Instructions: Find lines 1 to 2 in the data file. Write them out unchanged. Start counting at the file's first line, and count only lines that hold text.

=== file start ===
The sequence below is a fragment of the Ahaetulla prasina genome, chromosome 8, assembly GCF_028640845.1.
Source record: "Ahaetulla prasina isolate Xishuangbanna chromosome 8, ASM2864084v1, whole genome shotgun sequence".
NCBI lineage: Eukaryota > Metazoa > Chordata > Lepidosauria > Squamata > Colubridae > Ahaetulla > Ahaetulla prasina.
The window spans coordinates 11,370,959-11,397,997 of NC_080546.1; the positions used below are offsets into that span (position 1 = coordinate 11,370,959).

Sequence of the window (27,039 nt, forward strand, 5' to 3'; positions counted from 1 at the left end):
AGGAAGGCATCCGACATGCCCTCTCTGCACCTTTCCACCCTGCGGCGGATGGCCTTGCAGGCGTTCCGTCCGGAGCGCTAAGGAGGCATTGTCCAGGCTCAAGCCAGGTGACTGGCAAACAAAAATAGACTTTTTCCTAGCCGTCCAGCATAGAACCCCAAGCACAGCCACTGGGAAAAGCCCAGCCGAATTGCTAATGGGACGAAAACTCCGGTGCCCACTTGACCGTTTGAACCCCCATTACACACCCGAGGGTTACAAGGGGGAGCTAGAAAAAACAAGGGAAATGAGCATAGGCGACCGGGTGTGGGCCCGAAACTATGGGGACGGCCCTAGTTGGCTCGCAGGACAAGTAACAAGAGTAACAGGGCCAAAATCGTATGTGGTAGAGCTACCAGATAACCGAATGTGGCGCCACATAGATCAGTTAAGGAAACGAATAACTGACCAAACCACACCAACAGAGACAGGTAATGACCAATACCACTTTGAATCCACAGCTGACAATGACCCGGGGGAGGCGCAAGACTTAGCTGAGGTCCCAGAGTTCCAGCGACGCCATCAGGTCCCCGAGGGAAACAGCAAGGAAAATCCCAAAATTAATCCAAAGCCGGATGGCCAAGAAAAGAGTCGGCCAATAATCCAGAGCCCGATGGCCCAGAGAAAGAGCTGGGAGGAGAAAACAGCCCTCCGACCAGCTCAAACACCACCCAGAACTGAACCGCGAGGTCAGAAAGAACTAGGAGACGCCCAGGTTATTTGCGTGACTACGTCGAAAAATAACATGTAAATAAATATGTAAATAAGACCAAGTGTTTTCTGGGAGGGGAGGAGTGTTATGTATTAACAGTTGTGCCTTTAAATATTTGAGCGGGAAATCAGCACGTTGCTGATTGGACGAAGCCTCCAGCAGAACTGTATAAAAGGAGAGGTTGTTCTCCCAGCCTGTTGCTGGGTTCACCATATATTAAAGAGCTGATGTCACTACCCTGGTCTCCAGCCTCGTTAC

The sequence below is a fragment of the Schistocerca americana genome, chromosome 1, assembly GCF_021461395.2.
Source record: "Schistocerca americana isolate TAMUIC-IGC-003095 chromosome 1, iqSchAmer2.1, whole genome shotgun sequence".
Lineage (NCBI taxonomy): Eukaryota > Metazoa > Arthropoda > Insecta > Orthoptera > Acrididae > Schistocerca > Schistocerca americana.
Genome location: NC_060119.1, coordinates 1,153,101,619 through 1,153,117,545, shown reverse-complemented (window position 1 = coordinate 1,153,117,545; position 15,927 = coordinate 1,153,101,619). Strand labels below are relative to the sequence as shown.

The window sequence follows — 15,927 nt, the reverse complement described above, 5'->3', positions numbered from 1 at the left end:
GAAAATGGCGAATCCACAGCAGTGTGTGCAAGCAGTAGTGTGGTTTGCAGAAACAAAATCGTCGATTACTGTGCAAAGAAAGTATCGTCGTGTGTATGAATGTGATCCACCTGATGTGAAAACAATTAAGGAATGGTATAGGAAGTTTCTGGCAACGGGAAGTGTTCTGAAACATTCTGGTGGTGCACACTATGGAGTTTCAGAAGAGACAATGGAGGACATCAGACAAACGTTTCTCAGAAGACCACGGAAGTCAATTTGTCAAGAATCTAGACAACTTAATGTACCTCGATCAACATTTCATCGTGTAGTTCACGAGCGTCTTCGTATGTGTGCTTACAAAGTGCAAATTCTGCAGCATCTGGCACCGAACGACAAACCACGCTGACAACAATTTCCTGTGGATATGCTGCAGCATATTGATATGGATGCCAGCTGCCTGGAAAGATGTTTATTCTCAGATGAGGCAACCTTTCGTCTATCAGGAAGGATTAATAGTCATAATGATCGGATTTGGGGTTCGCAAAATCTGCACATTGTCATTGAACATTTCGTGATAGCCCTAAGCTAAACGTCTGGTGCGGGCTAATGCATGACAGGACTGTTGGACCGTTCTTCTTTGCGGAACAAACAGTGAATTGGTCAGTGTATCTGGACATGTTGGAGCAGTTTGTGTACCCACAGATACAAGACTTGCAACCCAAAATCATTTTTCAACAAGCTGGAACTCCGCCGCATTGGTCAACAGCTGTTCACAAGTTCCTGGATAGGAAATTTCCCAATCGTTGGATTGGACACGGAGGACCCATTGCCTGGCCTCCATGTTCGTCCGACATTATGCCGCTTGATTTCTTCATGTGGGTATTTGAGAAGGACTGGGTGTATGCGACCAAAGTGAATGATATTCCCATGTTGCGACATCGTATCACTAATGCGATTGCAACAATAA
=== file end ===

The sequence below is a fragment of the Ahaetulla prasina genome, chromosome 8, assembly GCF_028640845.1.
Source record: "Ahaetulla prasina isolate Xishuangbanna chromosome 8, ASM2864084v1, whole genome shotgun sequence".